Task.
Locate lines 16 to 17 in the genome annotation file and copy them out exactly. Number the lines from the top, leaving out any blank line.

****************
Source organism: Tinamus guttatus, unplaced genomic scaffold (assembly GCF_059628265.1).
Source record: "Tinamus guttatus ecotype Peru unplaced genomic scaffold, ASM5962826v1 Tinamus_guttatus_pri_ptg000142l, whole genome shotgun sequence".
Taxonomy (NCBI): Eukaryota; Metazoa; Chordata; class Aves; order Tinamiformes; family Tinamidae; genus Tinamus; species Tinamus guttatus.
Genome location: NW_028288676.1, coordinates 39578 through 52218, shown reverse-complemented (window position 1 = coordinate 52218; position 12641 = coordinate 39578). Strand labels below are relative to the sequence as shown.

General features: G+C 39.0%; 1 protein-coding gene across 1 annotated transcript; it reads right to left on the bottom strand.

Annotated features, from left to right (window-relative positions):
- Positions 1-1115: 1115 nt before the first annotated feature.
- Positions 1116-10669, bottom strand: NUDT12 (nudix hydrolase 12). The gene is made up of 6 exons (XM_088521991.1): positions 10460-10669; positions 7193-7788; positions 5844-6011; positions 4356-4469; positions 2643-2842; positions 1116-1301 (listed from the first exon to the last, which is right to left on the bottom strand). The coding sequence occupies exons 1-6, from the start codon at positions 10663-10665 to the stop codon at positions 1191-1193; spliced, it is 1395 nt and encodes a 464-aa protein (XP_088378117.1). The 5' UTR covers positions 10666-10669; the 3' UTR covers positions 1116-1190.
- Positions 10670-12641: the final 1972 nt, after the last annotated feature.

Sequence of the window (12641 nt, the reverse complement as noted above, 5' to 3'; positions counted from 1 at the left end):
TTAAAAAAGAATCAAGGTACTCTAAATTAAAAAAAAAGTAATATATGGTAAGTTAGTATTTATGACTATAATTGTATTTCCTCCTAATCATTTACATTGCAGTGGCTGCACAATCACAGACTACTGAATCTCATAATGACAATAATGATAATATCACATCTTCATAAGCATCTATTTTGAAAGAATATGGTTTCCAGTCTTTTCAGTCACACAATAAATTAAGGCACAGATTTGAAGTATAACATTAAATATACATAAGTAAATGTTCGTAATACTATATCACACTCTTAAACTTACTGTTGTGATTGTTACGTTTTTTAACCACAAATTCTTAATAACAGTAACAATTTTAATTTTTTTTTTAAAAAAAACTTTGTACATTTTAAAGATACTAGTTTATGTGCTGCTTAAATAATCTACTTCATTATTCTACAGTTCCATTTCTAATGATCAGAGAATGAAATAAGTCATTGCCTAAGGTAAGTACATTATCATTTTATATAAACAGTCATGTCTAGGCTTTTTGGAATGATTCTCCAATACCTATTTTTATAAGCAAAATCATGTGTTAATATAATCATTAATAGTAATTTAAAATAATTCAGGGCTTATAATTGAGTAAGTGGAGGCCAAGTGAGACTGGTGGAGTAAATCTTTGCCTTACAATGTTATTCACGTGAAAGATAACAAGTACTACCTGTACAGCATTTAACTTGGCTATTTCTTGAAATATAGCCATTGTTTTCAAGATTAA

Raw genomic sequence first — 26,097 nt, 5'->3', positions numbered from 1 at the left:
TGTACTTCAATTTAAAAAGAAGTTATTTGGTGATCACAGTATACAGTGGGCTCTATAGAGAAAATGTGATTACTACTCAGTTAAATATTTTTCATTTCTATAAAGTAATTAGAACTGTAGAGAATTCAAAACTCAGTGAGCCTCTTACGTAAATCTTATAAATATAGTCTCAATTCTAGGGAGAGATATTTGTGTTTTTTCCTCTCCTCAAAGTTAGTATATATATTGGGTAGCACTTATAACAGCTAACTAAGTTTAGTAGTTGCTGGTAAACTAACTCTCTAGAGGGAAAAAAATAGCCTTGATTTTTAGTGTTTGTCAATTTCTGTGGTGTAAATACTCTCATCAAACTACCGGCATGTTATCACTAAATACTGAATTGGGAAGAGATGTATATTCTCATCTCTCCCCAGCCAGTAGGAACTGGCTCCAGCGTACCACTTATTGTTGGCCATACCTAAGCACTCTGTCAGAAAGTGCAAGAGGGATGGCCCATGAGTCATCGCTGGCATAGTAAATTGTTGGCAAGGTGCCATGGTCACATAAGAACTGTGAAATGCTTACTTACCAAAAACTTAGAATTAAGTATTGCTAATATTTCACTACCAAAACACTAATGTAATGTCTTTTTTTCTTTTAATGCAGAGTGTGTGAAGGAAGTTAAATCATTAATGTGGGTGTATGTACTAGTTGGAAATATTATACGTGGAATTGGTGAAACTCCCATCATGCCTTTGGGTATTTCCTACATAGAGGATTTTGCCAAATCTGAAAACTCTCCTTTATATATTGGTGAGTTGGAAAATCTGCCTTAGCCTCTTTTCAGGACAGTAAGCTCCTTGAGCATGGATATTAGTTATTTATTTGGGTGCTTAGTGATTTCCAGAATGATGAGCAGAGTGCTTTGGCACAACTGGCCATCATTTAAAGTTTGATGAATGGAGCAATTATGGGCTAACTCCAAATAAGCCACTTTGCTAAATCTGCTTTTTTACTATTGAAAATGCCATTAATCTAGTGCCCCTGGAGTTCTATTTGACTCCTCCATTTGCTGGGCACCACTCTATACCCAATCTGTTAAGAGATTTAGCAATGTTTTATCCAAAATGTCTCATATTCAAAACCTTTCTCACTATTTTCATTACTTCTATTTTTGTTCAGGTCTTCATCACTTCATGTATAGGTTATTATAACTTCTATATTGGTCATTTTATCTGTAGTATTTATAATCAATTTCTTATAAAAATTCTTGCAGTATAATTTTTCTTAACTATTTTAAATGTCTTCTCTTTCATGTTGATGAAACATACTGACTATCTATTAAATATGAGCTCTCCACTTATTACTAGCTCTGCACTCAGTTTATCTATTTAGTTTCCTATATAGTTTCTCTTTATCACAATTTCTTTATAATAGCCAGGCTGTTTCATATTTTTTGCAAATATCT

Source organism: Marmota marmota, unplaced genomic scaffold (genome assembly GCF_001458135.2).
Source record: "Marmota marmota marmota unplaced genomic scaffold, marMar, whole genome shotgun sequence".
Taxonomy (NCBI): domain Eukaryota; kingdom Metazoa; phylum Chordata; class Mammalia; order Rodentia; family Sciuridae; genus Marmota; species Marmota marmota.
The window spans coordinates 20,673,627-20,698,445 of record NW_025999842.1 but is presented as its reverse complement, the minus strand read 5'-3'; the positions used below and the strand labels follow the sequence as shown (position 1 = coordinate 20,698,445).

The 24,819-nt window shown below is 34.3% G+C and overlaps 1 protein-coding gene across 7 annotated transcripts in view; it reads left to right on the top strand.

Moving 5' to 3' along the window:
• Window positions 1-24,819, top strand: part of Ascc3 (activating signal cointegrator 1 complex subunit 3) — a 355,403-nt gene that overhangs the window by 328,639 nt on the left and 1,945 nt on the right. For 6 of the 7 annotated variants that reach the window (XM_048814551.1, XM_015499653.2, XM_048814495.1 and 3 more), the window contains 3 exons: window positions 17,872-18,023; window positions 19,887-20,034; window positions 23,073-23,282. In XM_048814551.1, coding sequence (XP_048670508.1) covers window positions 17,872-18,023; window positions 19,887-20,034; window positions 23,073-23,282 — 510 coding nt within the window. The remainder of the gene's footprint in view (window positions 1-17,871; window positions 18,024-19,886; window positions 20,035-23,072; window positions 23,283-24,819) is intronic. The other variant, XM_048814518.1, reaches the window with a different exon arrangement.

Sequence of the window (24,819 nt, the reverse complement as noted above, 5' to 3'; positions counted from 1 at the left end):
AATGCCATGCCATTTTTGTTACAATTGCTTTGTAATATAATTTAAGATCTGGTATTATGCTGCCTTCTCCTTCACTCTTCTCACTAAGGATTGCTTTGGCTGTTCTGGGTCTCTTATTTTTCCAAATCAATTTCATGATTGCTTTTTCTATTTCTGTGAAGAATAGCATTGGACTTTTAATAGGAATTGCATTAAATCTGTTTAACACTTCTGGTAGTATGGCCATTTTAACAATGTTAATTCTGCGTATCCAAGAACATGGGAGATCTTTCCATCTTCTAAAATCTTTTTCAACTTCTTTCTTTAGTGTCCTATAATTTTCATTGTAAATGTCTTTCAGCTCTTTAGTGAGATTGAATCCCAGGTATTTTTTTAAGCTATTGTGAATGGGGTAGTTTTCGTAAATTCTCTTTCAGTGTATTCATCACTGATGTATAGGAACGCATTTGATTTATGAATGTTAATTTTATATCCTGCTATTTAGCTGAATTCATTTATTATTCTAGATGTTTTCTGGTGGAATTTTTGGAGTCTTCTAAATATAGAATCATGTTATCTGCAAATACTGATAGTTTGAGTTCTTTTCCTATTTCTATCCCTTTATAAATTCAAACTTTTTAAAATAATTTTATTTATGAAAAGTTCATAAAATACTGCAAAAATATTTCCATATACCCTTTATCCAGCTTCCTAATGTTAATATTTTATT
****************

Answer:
Taxonomy (NCBI): domain Eukaryota; kingdom Metazoa; phylum Chordata; class Mammalia; order Rodentia; family Sciuridae; genus Marmota; species Marmota marmota.
The window spans coordinates 20,673,627-20,698,445 of record NW_025999842.1 but is presented as its reverse complement, the minus strand read 5'-3'; the positions used below and the strand labels follow the sequence as shown (position 1 = coordinate 20,698,445).